Now, keep in mind that when you choose to avert your eyes from a car accident, it doesn’t cease to exist. As you drive by with your eyes fixed on the road in front of you, the wrecked cars and injured drivers are still there. Your refusal to acknowledge them doesn’t make them disappear. So it is with fear, especially in the beginning: when you refuse to let a fearful thought occupy your attention, you’ll sense that it’s still right there, just out of your “line of sight,” and it would swallow you whole if you gave it your attention for even a split second. There are times you’ll feel like the adolescent who stifles her brother’s taunts by covering her ears, squeezing her eyes shut, and yelling, “Lalalalalalala, I can’t hear you, lalalalala!” It’s OK. The moment will pass.

Question #2: What do I think about instead?
Answer: Whatever is right in front of you, i.e., the present experience.

The vast majority of fear is future-based. Peace, however, is always in the now. When anxiety looms, bring your attention to the task at hand, no matter what that is. If you’re having a conversation, attend to the other person and his or her words. If you’re working out, focus on your muscles and “the burn.” If you’re reading, involve yourself in the story. Come back to where you are. If you fully give yourself to your present circumstance, you won’t be able to give yourself to the fear.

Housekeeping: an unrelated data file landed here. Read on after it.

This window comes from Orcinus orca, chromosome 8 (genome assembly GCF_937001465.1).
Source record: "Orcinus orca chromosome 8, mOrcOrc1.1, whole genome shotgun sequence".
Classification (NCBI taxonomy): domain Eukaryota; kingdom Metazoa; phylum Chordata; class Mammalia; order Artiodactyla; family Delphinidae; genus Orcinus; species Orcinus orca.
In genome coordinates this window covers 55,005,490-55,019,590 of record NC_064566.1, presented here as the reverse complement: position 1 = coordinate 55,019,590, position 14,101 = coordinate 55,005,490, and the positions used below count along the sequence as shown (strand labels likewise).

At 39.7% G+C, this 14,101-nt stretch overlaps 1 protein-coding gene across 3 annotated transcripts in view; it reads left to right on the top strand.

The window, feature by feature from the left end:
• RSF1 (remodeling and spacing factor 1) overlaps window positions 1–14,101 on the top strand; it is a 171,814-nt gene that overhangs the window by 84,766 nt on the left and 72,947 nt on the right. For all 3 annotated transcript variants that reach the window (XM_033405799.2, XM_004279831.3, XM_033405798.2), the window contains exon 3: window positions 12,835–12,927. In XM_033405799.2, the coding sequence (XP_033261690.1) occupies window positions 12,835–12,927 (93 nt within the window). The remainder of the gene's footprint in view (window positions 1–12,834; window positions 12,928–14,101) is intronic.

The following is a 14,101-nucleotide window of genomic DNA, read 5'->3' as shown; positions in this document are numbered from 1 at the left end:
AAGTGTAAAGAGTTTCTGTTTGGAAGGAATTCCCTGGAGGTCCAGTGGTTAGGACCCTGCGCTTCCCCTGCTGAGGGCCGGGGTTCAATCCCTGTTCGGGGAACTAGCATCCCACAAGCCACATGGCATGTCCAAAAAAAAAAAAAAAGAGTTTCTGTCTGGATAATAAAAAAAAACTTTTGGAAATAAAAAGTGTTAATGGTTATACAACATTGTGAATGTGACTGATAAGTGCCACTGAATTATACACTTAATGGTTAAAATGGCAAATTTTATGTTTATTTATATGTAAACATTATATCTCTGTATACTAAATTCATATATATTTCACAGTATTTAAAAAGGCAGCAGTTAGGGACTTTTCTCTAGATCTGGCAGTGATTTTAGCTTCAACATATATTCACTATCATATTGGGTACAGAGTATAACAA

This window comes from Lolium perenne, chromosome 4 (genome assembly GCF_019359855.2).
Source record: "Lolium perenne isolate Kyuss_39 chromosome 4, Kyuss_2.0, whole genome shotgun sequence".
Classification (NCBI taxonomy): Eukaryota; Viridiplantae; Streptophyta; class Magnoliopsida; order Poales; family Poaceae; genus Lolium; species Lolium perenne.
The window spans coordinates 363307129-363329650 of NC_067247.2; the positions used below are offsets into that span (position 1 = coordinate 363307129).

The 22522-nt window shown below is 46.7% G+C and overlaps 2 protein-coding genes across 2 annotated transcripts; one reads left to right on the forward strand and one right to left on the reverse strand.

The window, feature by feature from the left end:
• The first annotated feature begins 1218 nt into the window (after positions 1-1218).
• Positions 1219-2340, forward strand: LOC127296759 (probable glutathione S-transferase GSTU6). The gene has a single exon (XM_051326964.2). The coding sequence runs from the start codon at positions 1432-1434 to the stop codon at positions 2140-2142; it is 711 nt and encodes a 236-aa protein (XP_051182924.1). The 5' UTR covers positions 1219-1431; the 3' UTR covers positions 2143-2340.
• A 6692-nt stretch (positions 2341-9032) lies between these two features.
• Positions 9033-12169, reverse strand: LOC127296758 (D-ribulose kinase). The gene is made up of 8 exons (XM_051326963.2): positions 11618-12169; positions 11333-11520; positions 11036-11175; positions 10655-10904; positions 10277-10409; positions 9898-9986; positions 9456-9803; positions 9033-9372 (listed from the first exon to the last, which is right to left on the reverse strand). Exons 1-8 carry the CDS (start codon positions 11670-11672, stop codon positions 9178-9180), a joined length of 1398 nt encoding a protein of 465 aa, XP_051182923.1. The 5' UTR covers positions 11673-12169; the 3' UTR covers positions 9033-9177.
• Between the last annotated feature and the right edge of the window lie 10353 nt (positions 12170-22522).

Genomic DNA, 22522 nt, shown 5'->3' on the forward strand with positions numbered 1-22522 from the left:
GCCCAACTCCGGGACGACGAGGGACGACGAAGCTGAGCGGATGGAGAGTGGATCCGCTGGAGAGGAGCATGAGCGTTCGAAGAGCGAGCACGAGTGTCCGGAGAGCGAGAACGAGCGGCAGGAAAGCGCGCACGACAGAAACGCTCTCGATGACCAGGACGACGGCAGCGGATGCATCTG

As you begin to discipline your thought life, you’ll better understand what Paul meant when he said, “We are demolishing arguments and ideas, every high-and-mighty philosophy that pits itself against the knowledge of the one true God. We are taking prisoners of every thought, every emotion, and subduing them into obedience to the Anointed One” (2 Cor. 10:5, Voice).

That’s all for now. More next week…

 

How to Stop Worrying for an Entire Year

A year ago, in mid-April to be exact, my life changed, and it’s never been the same. The Lord downloaded a nugget of truth that set me free from fear—a life-long, toxic companion that had been set on destroying me since childhood.